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Vocal Imitation in Parrots Allows Addressing of Specific Individuals in a Dynamic Communication Network

Vocal Imitation in Parrots Allows Addressing of Specific Individuals in a Dynamic Communication Network

  • Thorsten J. S. Balsby, 
  • Jane Vestergaard Momberg, 
  • Torben Dabelsteen
PLOS
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Abstract

Parrots in captivity are known for their ability to vocally imitate humans and recently it has been shown that wild-living orange-fronted conures are able to immediately imitate other individuals’ contact calls. The function of this exceptional ability to imitate remains unclear. However, orange–fronted conures live in fission-fusion flocks where they encounter many different individuals every day, and it is possible that their vocal imitation ability is a flexible means to address a specific individual within a flock. We tested this via playback to short-term captive wild conures. Test birds were placed together in pairs in outdoor aviaries to form simple flocks. To simulate imitation of a specific individual these pairs received playback of contact calls that primarily imitate one of the two birds. Overall, individuals that received simulated vocal imitations of its calls responded more frequently and faster than the other individual. This suggests that orange-fronted conures can use imitations of contact calls to address specific individuals of a flock. In the discussion we argue that the fission-fusion flock dynamics of many parrot species has been an important factor in evolving conures’ and other parrots’ exceptional ability to imitate.

Introduction

Animals often communicate in network environments, in which multiple unintended receivers may be present [1]. The ability to direct signals to specific individuals (addressing) can therefore provide an advantage by affecting only the behavior of the intended receiver and not the whole network.

Mechanisms for addressing individuals include vocally matching aspects of the addressee’s vocalisation, timing vocalisations relative to those of the addressee, and orientating towards the intended receiver [2], [3]. Addressing by vocal matching can be accomplished in two different ways: (1) by using a vocalisation type that resembles the one used by the addressee and which is already part of the repertoire of the addressor, or (2) through vocal imitation in which the addressor alters its vocalization type to resemble the variant of the addressee. Several territorial species perform vocal matching using song types from their repertoires, e.g. great tits (Parus major) [4], [5], western medowlarks (Sturnella neglecta) [6] and song sparrows (Melospiza melodia) [7]. In these species, song type matching by a simulated intruder elicits strong responses from territory owners and thus indicates that matching addresses the matched individual [7], [8].

Whereas call or song type matching is limited by the number of vocalisation types in the repertoire, imitation provides a more flexible mechanism for matching. Vocal imitations of individuals’ distinct vocalisations have the potential to address specific individuals within a communication network; however, such addressing has not been shown experimentally for any species. Vocal imitation of conspecifics’ individually specific vocalisations during interactions in non-territorial contexts has been observed among bottlenose dolphins (Tursiops truncatus) [9], [10], [11], galahs (Eolophus roseicapillus) [12] and orange-fronted conures (Aratinga canicularis) [13], [14]. The flexibility of vocal imitation will enable individuals to uniquely address all conspecifics in a communication network, without requiring prior knowledge of or familiarity with the interacting individuals. Spectacled parrotlets seem to address specific individuals in small stable flocks, which was interpreted as vocal labelling [15]. It is, however, possible that the contact calls of spectacled parrotlets could involve imitations, but that hypothesis has not yet been tested.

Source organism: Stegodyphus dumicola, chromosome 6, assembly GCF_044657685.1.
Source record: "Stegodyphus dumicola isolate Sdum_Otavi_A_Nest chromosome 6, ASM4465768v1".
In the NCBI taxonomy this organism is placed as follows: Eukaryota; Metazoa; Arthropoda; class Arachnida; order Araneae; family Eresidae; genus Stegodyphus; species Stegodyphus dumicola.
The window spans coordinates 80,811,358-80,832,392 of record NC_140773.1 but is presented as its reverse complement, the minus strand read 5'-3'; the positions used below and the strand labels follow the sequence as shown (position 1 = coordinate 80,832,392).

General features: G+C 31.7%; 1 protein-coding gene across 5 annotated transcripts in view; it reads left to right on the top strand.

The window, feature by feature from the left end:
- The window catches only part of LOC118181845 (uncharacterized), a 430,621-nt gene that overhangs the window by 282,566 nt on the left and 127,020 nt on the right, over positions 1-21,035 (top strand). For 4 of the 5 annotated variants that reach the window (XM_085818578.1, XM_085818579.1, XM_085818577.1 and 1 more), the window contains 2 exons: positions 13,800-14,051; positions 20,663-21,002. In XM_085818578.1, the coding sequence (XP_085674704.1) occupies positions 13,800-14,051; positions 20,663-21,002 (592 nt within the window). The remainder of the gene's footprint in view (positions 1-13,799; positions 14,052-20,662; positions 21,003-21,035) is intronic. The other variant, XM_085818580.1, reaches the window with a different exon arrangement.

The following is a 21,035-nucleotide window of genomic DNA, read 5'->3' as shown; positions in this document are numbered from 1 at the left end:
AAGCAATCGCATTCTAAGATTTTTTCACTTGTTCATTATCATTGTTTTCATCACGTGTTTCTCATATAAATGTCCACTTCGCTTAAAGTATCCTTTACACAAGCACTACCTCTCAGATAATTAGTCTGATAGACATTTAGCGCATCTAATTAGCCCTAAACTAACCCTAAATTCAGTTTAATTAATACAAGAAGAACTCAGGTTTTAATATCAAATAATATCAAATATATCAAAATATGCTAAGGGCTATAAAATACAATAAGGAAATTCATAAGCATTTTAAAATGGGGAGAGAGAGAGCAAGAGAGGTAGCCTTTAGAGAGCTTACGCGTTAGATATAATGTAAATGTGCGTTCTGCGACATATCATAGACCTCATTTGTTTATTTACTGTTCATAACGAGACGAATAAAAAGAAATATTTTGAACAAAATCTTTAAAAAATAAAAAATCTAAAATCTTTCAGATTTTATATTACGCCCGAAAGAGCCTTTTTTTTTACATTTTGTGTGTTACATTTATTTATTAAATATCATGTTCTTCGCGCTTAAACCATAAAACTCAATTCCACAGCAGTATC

In this experiment, we simulate vocal imitation by using variants of contact calls similar to an intended receiver’s contact call to determine if specific receivers can be addressed in a non-territorial communication network. Previous experiments on orange-fronted conures have demonstrated their ability to rapidly imitate contact calls of other individuals [13], [14], and that imitations of contact calls have signal value for receivers [16]. The functional significance of contact call imitation for receivers has not yet been explicitly tested, although this is crucial for understanding the evolution of vocal imitation among conspecifics. Our playback experiment tests the potential of addressing a specific individual in a communication network by vocal imitation. We monitor the response of both intended and non-intended receivers in the communication network. To our knowledge, no experiments have monitored how non-intended receivers in such networks respond, although these individuals may also respond to the stimuli and indirectly affect the response of the focal bird.

Our study species, the orange-fronted conure, communicates in large and dynamic communication networks. Outside the breeding season they are non-territorial and live in flocks with fission-fusion dynamics with frequent changes in flock composition [17]. Flock fusions are always preceded by exchanges of contact calls [13]. The contact calls of the orange-fronted conure show individual and sexual distinctiveness [18], [19], and are uttered both when individuals are alone (solo contact calls) and during vocal interactions. Solo contact calls show very little variation, whereas contact calls given during interactions are more variable (unpublished data). During natural contact exchange and during vocal interactions with playback [13], [14], orange-fronted conures often imitate contact calls by modifying the call’s fine scale structure. The imitations gradually increase the similarity between individuals’ calls, resulting in a convergent interaction [13], [14]. In other interactions, however, orange-fronted conures can decrease the similarity between the contact calls, resulting a divergent interaction. Imitations of contact calls have signal value for orange-fronted conures as imitation elicits high contact calls rates in the receiver [16].